## Re:Weird choice of measurements (5, Informative)

## AdamHaun (43173) | 1 year,8 days | (#44662415)

Accuracy measures how close the frequency is to the target, on average. Stability measures how the frequency drifts over time (and temperature, etc.). Accuracy is more of an absolute measurement while stability is more of a relative measurement. From the article:

and

So it sounds like accuracy is defined in terms of how well the clock reproduces the ideal frequency of the physical process it's based on. Hopefully there's a physicist or two around who can give us the exciting details.

## Re:Weird choice of measurements (1)

## elfprince13 (1521333) | 1 year,8 days | (#44663407)

## Re:Weird choice of measurements (2)

## msauve (701917) | 1 year,8 days | (#44663607)

If changes in the environment have less effect on a Y clock, or the physical processes upon which it's based have less random variation, then in might be more stable. Stability can be determined relatively quickly, using the 3-cornered hat method [wriley.com] . But with the scales at issue, it may take a considerable length of time comparing the Y clock to the official realization of time in order to determine its accuracy (or perhaps more properly, calibrate it to be accurate).

## Re:Weird choice of measurements (1)

## elfprince13 (1521333) | 1 year,8 days | (#44664151)

## Re:Weird choice of measurements (1)

## msauve (701917) | 1 year,8 days | (#44664227)

## Re:Weird choice of measurements (1)

## elfprince13 (1521333) | 1 year,8 days | (#44664305)

## Re:Weird choice of measurements (1)

## sFurbo (1361249) | 1 year,6 days | (#44674903)

To discuss what is *really* being measured gets absurd pretty quickly with modern instrumentation.

## Re:Weird choice of measurements (5, Informative)

## maxwell demon (590494) | 1 year,8 days | (#44662523)

Imagine a mechanical clock that has such a heavy minute hand that it goes much faster down than up. But it returns after exactly one hour, and even after ten years, it shows the full hour accurate to the second. This is a clock with very low stability, but quite high accuracy (for a mechanical clock, for an atomic clock that would of course still be terrible accuracy).

On the other hand, imagine a mechanic clock which doesn't have this stability problem, but the pendulum is not compensated for temperature changes. That is, when it gets warmer, the pendulum gets slightly longer and the clock goes slightly slower. Now temperature doesn't change very fast, so you'll not notice the effect in a short time span. However over time, the clock will drift away from the correct time, unless you manually correct it. This is clock with good stability, but not so good accuracy.

## Re:Weird choice of measurements (0)

## Anonymous Coward | 1 year,8 days | (#44662945)

very nice analogies

## Re:Weird choice of measurements (1)

## elfprince13 (1521333) | 1 year,8 days | (#44663391)

## Re:Weird choice of measurements (1)

## maxwell demon (590494) | 1 year,8 days | (#44663865)

Well, in one case you let it run a relatively short time and see how well it matches another clock, in the other case you let it run a very long time. compensate for short-time errors, and again check how well it matches another clock.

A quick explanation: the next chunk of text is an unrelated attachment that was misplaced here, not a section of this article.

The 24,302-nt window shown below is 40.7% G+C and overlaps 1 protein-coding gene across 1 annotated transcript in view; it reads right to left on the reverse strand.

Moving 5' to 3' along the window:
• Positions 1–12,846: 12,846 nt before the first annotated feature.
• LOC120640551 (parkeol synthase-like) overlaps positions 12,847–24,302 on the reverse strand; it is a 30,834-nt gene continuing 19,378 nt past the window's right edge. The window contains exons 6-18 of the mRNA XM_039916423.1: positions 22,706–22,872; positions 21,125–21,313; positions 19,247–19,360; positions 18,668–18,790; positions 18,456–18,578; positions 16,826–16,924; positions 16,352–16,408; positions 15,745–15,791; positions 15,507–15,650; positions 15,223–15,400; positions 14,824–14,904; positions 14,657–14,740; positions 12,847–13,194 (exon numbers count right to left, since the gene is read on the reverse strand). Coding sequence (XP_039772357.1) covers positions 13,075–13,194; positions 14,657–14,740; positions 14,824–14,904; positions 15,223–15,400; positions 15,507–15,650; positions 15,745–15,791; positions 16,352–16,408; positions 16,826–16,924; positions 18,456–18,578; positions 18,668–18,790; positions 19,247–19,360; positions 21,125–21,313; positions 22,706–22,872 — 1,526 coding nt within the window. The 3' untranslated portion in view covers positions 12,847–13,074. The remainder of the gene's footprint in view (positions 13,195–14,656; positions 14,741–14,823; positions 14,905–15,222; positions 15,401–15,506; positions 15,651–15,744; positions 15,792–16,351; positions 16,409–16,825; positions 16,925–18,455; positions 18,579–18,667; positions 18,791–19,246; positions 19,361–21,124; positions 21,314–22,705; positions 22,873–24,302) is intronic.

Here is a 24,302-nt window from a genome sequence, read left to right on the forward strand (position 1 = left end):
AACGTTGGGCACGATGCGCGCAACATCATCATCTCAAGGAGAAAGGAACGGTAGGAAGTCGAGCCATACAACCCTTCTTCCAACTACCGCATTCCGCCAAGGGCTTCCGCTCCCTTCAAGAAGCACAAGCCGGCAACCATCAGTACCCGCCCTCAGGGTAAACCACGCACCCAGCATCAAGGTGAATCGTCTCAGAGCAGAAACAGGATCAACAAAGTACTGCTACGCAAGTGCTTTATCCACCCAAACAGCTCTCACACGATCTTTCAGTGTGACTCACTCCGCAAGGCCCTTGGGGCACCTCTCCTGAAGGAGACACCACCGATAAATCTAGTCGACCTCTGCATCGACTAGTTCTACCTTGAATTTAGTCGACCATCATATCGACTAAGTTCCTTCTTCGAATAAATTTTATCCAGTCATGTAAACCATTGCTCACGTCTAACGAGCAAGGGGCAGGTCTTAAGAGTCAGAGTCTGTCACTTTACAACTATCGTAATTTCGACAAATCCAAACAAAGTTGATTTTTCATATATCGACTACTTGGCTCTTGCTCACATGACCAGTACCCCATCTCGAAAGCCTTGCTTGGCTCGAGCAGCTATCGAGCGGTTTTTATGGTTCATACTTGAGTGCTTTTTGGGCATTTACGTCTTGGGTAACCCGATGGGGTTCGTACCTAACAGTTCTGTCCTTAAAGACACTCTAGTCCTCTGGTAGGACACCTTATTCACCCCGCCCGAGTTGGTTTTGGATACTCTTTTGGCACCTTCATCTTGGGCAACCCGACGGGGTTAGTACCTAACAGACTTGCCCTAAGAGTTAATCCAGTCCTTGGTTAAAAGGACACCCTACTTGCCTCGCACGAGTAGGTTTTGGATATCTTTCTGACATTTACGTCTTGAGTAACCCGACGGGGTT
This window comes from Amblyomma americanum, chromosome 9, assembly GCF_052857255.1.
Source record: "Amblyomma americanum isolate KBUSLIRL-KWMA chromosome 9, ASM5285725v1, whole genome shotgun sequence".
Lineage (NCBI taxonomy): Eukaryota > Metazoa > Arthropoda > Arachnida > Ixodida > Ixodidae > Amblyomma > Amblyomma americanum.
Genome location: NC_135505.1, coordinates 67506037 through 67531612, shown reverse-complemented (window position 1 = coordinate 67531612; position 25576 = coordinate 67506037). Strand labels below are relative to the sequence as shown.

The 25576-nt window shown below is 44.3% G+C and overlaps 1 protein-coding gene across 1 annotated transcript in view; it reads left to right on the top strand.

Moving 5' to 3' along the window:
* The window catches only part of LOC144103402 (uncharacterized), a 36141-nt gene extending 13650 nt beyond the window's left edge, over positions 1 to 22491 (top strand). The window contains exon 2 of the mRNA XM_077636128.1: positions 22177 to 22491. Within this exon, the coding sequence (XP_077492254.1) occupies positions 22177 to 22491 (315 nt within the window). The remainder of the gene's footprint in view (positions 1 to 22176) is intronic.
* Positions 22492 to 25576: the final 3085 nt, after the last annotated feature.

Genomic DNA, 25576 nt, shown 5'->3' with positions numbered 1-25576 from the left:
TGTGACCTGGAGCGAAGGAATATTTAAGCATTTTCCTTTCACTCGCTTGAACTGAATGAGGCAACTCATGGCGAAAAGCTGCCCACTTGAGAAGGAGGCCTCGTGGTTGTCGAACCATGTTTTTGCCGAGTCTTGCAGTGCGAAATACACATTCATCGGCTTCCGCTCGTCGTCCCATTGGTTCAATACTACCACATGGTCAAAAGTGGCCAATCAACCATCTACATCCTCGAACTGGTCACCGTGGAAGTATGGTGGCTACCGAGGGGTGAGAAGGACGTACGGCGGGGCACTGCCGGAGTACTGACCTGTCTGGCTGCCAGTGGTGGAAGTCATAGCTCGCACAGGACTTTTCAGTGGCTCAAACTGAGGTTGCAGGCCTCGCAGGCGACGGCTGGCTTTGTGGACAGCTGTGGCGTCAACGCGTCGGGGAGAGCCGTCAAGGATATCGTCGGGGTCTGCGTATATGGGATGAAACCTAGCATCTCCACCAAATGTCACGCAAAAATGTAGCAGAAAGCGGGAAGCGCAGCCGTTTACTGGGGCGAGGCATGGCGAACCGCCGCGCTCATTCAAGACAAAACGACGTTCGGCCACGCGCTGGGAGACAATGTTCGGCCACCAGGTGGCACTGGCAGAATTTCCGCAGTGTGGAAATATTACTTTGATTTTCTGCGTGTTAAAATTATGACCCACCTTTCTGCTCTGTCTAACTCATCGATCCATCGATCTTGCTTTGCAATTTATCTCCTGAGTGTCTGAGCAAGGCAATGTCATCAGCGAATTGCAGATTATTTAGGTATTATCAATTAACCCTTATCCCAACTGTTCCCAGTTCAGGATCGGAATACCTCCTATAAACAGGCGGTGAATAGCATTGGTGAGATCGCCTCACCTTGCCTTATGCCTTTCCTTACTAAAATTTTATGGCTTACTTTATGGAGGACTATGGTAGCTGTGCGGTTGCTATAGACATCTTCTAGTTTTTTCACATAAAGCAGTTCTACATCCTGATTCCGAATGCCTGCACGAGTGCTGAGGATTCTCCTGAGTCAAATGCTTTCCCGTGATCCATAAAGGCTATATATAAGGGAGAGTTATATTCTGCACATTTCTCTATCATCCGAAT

Clearly the accuracy measurement needs longer than the stability measurement (and moreover you need to know the stability in order to compensate for your accuracy measurement).

## Re: Weird choice of measurements (2)

## David Lee (3029417) | 1 year,8 days | (#44665601)

## Re: Weird choice of measurements (1)

## elfprince13 (1521333) | 1 year,8 days | (#44667239)

## Re: Weird choice of measurements (1)

## David Lee (3029417) | 1 year,8 days | (#44667459)

## Re: Weird choice of measurements (1)

## elfprince13 (1521333) | 1 year,7 days | (#44667541)

## Re:Weird choice of measurements (1)

## Razgorov Prikazka (1699498) | 1 year,8 days | (#44662915)

## Re:Weird choice of measurements (1)

## unixisc (2429386) | 1 year,8 days | (#44663013)

lessaccurate, not more?## Re:Weird choice of measurements (2)

## c0lo (1497653) | 1 year,8 days | (#44663039)

They measured the stability but not the accuracy? Aren't both essentially frequency measurements? Can someone explain what data you would collect that would allow you to determine one but not the other?

Preliminaries [wikipedia.org] : stability (reproducibility) determines precision - in this case, how repeatable is the result obtained by measuring a defined duration. Accuracy would be how close is the measured value to the real one.

As long as the the stability is high, one can organise different experiments/measurements to determine the accuracy.

Assume you measure the difference between the time required for a laser beam to bounce from a mirror on the Moon. If your timer is not accurate, you can't be sure on how close the measured distance is to the reality.

But here comes the benefit of being 10^18 precise: assume you want to measure the

variation of the measured distancebetween two consecutive bounces. Now, the Moon-Earth distance is roughly 3.844e+8 meters - take it twice into consideration. Assuming perfect sensors, a precision of 10^18 allows you to detect a variation of7.688e+8 / 1e+18 = 7.688 e-10 m = 0.76 nm; to put it in perspective: you could measure the displacement, caused by a cosmic radiation impact, of the atoms in a CPU gate placed on the Moon.Where's the applicability you ask? Theoretically, being able to measure that precise (even if not accurate), one should be able to organize experiments on gravitational waves (causing space metric variations) without asking a supernova explosion as the trigger for the experiment.

## Re:Weird choice of measurements (1)

## Chemisor (97276) | 1 year,8 days | (#44665881)

A stopped clock is perfectly stable, but is only accurate twice a day.

## Re:Weird choice of measurements (1)

## sFurbo (1361249) | 1 year,6 days | (#44674887)